Wednesday, February 24, 2016

Vitamin D Lowers Cholesterol in Type 2 Diabetics

Vitamin D Lowers Cholesterol in Type 2 Diabetics

February 23, 2016,

In a new study published in December 2015, researchers reported that vitamin D supplementation reduces total cholesterol in individuals with type 2 diabetes mellitus. Diabetes is associated with elevated cholesterol and increased risk of heart disease and stroke. According to the American Diabetes Association, 65% of adults with diabetes have elevated low-density lipoprotein (LDL) cholesterol.

The researchers evaluated 28 subjects with type 2 diabetes and vitamin D deficiency, defined as a serum 25-hydroxyvitamin D level of less than 20 ng/mL. The subjects received 16,000 IU of calcifediol (25-hydroxyvitamin D) orally once a week for a minimum of eight weeks and a mean treatment period of 84.1 days. The investigators measured serum vitamin D as well as total cholesterol, LDL cholesterol, high-density lipoprotein (HDL) cholesterol, non-high-density lipoprotein (non-HDL) cholesterol, and triglycerides.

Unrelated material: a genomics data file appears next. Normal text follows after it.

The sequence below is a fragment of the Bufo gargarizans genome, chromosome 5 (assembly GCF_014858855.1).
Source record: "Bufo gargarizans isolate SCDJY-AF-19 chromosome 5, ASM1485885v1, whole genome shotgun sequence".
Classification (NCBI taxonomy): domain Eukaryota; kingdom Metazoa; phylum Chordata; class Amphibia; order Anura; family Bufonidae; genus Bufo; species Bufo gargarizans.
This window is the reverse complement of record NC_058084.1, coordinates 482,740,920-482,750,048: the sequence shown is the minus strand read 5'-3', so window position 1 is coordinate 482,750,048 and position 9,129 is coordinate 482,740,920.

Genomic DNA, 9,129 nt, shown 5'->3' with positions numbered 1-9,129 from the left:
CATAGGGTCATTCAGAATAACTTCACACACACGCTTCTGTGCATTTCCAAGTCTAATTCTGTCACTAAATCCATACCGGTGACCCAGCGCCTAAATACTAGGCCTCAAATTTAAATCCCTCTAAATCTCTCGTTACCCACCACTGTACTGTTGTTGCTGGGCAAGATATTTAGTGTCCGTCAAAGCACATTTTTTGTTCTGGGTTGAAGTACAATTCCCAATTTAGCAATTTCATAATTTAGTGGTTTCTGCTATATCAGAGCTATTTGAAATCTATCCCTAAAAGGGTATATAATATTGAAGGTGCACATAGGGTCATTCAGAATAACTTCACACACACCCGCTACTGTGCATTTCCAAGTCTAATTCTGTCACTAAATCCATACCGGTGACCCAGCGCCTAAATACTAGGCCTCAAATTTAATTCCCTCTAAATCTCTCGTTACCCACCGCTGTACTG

Levels of 25-hydroxyvitamin D increased in all subjects to greater than 20 ng/mL and total cholesterol was significantly reduced. Reductions in LDL cholesterol, non-HDL cholesterol, and triglycerides did not reach statistical significance and HDL cholesterol remained unchanged.

The study authors stated, “Correction of vitamin D deficiency in type 2 diabetic patients decreases total cholesterol. Our results do not rule out reductions in LDL cholesterol, non-HDL cholesterol, and triglycerides.”

Ramiro-Lozano JM, et al. Ther Adv Endocrinol Metab. 2015;6:245-8.